A solar power station shaped like giant pandas opened to the public on Tuesday in Datong, Shanxi province, and its owner said similar plants are planned in countries involved in the Belt and Road Initiative.
Engineers used different kinds of silicon solar cells in black and grayish white to present an image of two baby pandas when seen from above.
The idea came from a 17-year-old overseas Chinese student.
She hoped that it would make people think about protecting the environment by using green power.
The project's first stage is operating and was connected to the grid on June 29 with a capacity of 50 megawatts, meaning its average daily output could supply 120 average Chinese households with electricity for a year.
The project incorporates eight industry-leading technologies, according to Wang Jingchao, technical engineer of the power station.
"With the new technologies, our plant is estimated to achieve 1,600 hours of full power operation annually," Wang said.
In the next five years, the owner of the solar station, Panda Green Energy, a Hong Kong-listed company, will carry out its "Panda 100 Plan", cooperating with countries involved in the Belt and Road Initiative to build more panda power plants.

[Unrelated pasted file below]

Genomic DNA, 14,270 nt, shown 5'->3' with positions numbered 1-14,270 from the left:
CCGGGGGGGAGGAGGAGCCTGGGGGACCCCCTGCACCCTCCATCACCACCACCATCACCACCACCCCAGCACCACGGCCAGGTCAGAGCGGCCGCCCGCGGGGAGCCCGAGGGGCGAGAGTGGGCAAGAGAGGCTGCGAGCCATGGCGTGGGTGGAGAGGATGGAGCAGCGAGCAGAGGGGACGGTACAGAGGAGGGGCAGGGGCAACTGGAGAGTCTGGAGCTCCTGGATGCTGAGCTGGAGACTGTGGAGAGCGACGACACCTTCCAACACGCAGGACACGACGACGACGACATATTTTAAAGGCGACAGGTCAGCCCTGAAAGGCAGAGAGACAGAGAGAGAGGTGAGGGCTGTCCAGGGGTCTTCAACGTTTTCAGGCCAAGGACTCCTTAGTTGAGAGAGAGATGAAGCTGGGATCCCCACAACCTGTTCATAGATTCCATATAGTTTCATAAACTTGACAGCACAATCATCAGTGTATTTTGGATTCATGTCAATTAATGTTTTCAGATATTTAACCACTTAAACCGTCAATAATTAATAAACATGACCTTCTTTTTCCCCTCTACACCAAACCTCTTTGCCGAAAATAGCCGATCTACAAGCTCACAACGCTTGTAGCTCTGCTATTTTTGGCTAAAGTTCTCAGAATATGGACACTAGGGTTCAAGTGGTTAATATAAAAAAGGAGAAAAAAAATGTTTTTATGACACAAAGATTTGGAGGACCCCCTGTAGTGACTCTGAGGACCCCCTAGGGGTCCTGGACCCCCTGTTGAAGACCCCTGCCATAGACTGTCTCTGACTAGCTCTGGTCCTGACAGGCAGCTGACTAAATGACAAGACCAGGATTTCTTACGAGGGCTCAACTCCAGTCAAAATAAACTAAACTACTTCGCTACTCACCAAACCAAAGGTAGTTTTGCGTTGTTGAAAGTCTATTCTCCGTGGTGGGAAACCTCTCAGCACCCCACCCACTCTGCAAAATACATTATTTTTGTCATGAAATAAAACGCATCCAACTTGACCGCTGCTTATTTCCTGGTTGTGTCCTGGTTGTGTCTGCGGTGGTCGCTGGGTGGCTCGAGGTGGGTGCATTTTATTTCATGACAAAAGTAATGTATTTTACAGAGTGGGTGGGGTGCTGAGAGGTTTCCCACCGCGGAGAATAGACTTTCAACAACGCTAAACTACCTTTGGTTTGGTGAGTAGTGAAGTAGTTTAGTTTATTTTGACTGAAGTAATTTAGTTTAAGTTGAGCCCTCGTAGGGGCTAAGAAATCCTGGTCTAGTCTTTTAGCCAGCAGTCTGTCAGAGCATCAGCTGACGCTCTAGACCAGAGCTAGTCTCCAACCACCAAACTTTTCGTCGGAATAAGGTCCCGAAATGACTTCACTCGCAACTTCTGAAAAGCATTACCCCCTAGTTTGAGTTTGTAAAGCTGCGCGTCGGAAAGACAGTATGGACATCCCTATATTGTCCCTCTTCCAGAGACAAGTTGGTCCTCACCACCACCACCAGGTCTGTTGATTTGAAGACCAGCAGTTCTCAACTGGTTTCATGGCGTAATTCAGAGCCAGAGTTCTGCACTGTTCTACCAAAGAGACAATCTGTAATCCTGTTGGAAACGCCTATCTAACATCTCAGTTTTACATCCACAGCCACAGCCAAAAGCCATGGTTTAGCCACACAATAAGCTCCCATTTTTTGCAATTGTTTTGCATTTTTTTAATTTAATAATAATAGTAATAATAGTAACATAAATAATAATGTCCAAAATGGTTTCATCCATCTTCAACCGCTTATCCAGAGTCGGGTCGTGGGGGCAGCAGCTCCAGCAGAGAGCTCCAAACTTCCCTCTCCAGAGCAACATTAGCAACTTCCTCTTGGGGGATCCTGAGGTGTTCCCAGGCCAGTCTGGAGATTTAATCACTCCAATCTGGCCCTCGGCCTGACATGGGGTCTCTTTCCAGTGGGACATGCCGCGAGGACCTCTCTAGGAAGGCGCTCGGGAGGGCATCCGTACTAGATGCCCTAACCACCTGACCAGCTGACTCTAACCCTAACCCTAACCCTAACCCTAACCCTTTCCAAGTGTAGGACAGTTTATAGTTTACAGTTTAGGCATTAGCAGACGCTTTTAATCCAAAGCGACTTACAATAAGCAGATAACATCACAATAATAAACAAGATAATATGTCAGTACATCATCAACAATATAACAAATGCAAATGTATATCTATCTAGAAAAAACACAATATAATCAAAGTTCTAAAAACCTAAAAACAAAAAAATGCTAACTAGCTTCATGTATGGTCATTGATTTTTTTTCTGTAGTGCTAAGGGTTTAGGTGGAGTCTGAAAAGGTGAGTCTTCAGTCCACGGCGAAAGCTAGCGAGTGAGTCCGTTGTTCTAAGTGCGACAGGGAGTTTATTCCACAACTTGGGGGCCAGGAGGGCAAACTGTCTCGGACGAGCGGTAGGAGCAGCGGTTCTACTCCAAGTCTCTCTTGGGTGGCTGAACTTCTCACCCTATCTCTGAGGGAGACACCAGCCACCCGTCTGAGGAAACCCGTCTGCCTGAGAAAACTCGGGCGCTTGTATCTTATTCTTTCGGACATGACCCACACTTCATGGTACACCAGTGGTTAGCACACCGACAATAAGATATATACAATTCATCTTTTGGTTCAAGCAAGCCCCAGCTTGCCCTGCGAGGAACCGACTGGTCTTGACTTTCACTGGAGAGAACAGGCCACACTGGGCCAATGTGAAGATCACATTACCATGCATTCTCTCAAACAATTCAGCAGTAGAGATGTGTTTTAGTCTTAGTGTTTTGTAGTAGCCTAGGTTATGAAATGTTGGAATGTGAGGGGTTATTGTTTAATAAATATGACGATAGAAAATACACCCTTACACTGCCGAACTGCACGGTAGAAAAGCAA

"We have signed an agreement with the Philippines to help them build a solar station," said Wang.
"Pakistan, Djibouti, Australia, Canada and other countries are on the list for the next step."
One of the most interesting innovations is dubbed the "panda's smile".
The angle of the solar cells can change based on the movement of the sun, making the panda seem to smile at times. Double-sided silicon cells get more out of sunlight.
Teens from around China have been invited to a summer camp hosted by the United Nations Development Programme at the station on Aug 10 to 19 to promote an interest in new energy innovation.